Trump pledges to get ZTE back in business

Shanghai ZTE Corporation R&D Center

Trump pledges to get ZTE back in business

President Donald Trump said in a tweet Sunday that he's working to give China's ZTE "a way to get back into business, fast".

U.S. commentators say the tone of the tweet is a dramatic shift for Mr Trump, who has consistently accused China of stealing United States jobs.

"It is unacceptable that [the US Commerce Department's Bureau of Industry and Security] insists on unfairly imposing the most severe penalty on ZTE even before the completion of investigation of facts", ZTE said in a statement in April. Schumer tweeted in response to Trump's earlier tweet on the matter.

President Trump announced he is collaborating with his Chinese counterpart Xi Jinping to come up with a rescue plan to save the vulnerable company from collapse in a pair of tweets on Sunday.

US intelligence assesses that both companies could use their phones to spy remotely for the Chinese government (both ZTE and Huawei have denied these claims in the past).

The U.S. Commerce Department directed companies to stop exporting to ZTE in mid-April, saying the Chinese firm violated the.

White House spokeswoman Lindsay Walters confirmed that US officials are in contact with Beijing about ZTE.

And Chinese officials protested against the ban in discussions with a high-level U.S. delegation last week and said the U.S. side would discuss the matter with President Donald Trump.

Trump expects Commerce Secretary Wilbur Ross "to exercise his independent judgment, consistent with applicable laws and regulations, to resolve the regulatory action involving ZTE based on its facts", Walters said.

The U.S. President has proposed tariffs on as much as $60 billion in Chinese goods, generating a similar response from Beijing.

ZTE is one of the world's biggest telecommunications equipment makers.

For critics worrying about a trade war between Washington and Beijing, the president added a bit of advice - "But be cool, it will all work out!"

Representatives from both the US and China - which boast the world's largest economies, with nominal GDPs of almost $19.4 trillion and approximately $12 trillion, respectively - held trade talks in early May.

His advisers have launched official or unofficial trade discussions with numerous countries, and these talks are wrapped in uncertainty because it is unclear whether Trump will follow through on promises to impose tariffs, even if they might raise prices for USA consumers.

In an April 16th statement, commerce secretary Wilbur Ross said ZTE made false statements to the USA government and "covered up the fact" that the company paid full bonuses to employees that had engaged in illegal conduct.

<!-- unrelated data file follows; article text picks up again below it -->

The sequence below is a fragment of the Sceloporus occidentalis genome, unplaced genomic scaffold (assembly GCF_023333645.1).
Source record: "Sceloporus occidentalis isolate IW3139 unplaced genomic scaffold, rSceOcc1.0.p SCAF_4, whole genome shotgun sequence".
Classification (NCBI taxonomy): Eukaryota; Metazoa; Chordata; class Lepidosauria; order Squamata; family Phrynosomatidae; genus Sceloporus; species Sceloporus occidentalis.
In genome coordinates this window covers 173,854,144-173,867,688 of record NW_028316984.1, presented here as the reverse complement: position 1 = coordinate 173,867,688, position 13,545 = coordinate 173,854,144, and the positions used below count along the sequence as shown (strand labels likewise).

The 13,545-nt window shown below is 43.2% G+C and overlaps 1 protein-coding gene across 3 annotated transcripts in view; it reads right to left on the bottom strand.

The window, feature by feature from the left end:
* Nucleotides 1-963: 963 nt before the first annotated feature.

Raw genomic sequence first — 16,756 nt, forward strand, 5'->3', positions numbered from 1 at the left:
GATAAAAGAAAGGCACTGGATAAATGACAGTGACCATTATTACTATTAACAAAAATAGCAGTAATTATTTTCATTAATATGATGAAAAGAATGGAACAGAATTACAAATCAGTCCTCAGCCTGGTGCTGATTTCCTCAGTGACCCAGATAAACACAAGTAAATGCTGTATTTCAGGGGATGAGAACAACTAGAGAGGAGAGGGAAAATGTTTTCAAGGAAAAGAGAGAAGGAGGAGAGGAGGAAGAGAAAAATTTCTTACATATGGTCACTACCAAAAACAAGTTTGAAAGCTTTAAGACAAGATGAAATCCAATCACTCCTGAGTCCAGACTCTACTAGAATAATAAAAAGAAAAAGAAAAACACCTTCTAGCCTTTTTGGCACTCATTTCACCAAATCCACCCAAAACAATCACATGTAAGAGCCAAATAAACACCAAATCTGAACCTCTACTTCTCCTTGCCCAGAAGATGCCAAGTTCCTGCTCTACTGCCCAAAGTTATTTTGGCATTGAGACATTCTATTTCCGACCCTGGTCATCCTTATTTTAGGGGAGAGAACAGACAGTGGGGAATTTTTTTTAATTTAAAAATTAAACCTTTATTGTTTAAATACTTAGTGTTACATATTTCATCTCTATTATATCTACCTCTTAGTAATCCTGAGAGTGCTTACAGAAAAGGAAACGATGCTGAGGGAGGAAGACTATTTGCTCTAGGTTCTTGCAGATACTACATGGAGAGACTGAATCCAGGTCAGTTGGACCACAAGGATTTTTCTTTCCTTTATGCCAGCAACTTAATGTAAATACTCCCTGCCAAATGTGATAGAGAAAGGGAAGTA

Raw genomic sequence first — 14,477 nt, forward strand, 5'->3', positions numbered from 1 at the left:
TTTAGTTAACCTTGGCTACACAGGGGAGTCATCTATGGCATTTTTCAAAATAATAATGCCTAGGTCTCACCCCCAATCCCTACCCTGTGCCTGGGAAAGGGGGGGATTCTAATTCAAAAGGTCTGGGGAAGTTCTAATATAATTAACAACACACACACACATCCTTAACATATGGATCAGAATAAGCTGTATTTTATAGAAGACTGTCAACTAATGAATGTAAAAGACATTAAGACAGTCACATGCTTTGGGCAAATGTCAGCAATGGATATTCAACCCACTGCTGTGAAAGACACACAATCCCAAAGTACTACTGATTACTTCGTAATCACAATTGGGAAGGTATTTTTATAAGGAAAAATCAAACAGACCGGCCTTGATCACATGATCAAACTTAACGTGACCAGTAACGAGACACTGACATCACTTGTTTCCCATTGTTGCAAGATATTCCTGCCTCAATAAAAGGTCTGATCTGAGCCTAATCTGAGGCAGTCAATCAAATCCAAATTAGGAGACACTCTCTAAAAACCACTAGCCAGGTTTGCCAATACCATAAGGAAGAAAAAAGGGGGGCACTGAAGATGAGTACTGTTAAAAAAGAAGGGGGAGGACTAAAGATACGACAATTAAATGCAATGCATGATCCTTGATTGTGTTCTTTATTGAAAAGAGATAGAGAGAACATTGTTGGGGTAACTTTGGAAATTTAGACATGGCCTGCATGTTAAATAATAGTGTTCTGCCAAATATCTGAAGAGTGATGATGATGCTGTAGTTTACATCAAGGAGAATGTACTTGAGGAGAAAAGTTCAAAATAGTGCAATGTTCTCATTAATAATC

Meanwhile, ZTE, which relies on USA firms for key smartphone components, including microchips from Qualcomm and glass from Corning, has said the US export ban is a massive disruption to its business and ZTE Chairman Yin Yimin called it unfair and unacceptable.

The company incited a seven-year moratorium on purchases from US suppliers for violating a 2017 sanctions settlement and then lying about it.

The denial order was initially imposed but automatically suspended in March previous year on the condition that ZTE adhere to a settlement agreement which included penalizing the senior officials responsible for the decision to contravene the Iran sanctions.

At the time, the company said it was still assessing the impact of being placed on the Commerce Department's blacklist.

It came two months after two Republican senators introduced legislation to block the USA government from buying or leasing telecommunications equipment from ZTE or Huawei [HWT.UL], citing concern the companies would use their access to spy on US officials.

Qualcomm last month said it expected lost sales to ZTE to lower its earnings by 3 cents per share in the current quarter.

As one of the world's largest telecom equipment makers, ZTE relied on U.S. companies for components.

While the USA and China have threatened each other with trade tariffs, Trump has insisted that relations between Washington and Beijing have never been better and he has been working closely with Xi in efforts to persuade North Korea to abandon its nuclear program. "They are not simply going to be able to resume business as usual".

The true cost of United States sanctions against ZTE is starting to emerge.

Trump's reversal could have a significant impact on shares of American optical components makers such as Acacia Communications and Oclaro which saw their stock prices fall when USA companies were banned from exporting goods to ZTE.

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